The Giant Alaskan malamute is a great companion for families, hunters, and those who like to live alone. However, they are not very sociable. It is best to keep them in a home that does not have other animals.
Moreover, Giant Malamutes are also super energetic. Stop, take them out for regular walks, running or playtime outdoors.
Alaskan malamutes do not bark. They love howling and can be quite vocal. They often let out woo-woo sounds late at night.
They love to prey and often go after smaller animals like rabbits, cats, and squirrels. If you have other pets in the house, avoid getting Giant Alaskan Malamute.
Giant Malamutes are sensitive to hot climates. They thrive in places that have a temperature lower than 80 F (26 °C).
Giant Alaskan malamutes are diggers and can dig deep enough to escape the fence. So, keep a close watch on the digging!
Unfortunately, the average lifespan of a giant dog breed is not very high. When considering the average lifetime of the breed, the healthy ones can live as long as 15 years.
However, this dog breed seldom lives to see double digits. This is due to the typical health problems of Giant Alaskan Malamute, like hypothyroidism and polyneuropathy.
Train Giant Alaskan Malamute: The Training
Training is frequently successful with the Giant Alaskan Malamute. They learn quickly and respond effectively to positive reinforcement because of the close relationship they create with their owners.
However, Giant Alaskan Malamutes require obedience training. They value ‘pack hierarchy,’ so to effectively obey and communicate with you, you need to reflect the alpha energy.
Dominate your Giant Malamute and keep it in line with the rules of the house. Your big canine companion will get spoiled and develop bad behaviors if you are too lenient.
Due to their intelligence and eagerness to please, these dogs will appreciate the challenge of figuring out how to earn the praise and rewards you have in mind.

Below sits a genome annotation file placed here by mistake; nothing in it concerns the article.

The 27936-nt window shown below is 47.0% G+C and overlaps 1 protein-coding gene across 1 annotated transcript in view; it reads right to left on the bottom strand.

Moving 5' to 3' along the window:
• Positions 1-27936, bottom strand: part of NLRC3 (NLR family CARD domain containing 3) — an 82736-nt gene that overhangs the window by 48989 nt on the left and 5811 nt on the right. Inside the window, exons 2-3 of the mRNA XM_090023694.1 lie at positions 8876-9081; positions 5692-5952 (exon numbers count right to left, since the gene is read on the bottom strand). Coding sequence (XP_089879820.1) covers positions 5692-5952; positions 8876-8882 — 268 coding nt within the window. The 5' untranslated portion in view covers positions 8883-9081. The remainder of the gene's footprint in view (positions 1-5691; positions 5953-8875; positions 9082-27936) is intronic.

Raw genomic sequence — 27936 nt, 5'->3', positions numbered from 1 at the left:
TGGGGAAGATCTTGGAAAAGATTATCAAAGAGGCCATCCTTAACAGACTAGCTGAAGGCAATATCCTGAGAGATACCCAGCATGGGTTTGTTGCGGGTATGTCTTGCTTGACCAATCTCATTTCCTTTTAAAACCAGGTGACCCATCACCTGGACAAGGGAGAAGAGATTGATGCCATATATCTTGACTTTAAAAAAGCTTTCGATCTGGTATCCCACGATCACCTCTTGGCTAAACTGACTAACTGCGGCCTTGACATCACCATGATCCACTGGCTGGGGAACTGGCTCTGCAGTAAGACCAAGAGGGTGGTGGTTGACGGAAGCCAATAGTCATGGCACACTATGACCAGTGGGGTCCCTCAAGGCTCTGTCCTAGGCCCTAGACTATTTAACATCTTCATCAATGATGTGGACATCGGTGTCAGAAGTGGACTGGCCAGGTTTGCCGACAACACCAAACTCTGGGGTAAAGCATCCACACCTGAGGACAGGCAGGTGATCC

Looking After Giant Alaskan Malamute: Grooming and General Care
Giant Alaskan Malamutes are not the easiest to care for. They require frequent maintenance to keep their skin in good condition and look their best.
Since Giant Alaskan Malamutes are super active dogs, make sure you hydrate them enough.
The Giant Alaskan Malamutes possess a thick and double-layered coat. Since the fur is of a medium length, it may get tangled if not groomed regularly. Grooming may help you keep up with the mild shedding that occurs with Giant Alaskans.
Don’t forget to inspect their ears and paws when doing their nails. Nails must be trimmed or filed down if they aren’t worn down naturally via play and activity.
From an early age, the Giant Alaskan Malamute should be exposed to bathing so that they learn to like it. Their access to water and a cool, shaded place should be guaranteed.
Since there aren’t that many individuals breeding Giant Alaskan Malamutes, reputable breeders may be hard to track down.
While checking out the giant Alaskan malamute, be sure the breeder has provided you with copies of health certificates and medical documents for both parent breeds. Only purchase from a seller who has passed the Orthopedic Foundation for Animals’ health check requirements.
The giant Alaskan malamute dog breed is neither a rare anomaly nor a fluke of nature. Some people think they are the unfortunate offspring of purebred Malamutes that were bred excessively during the Gold Rush in Alaska, while others see them as something different.
That’s why some pedigree purists are so concerned with keeping the breed’s original, undiluted form alive and well. They argued that breeding Giant Malamutes is unnecessary and unethical.
Any Alaskan malamute that weighs more than 100 pounds is usually classified as a Giant Alaskan malamute. In other words, the major distinction between Standard Alaskan Malamute and Giant Alaskan Malamute is the size.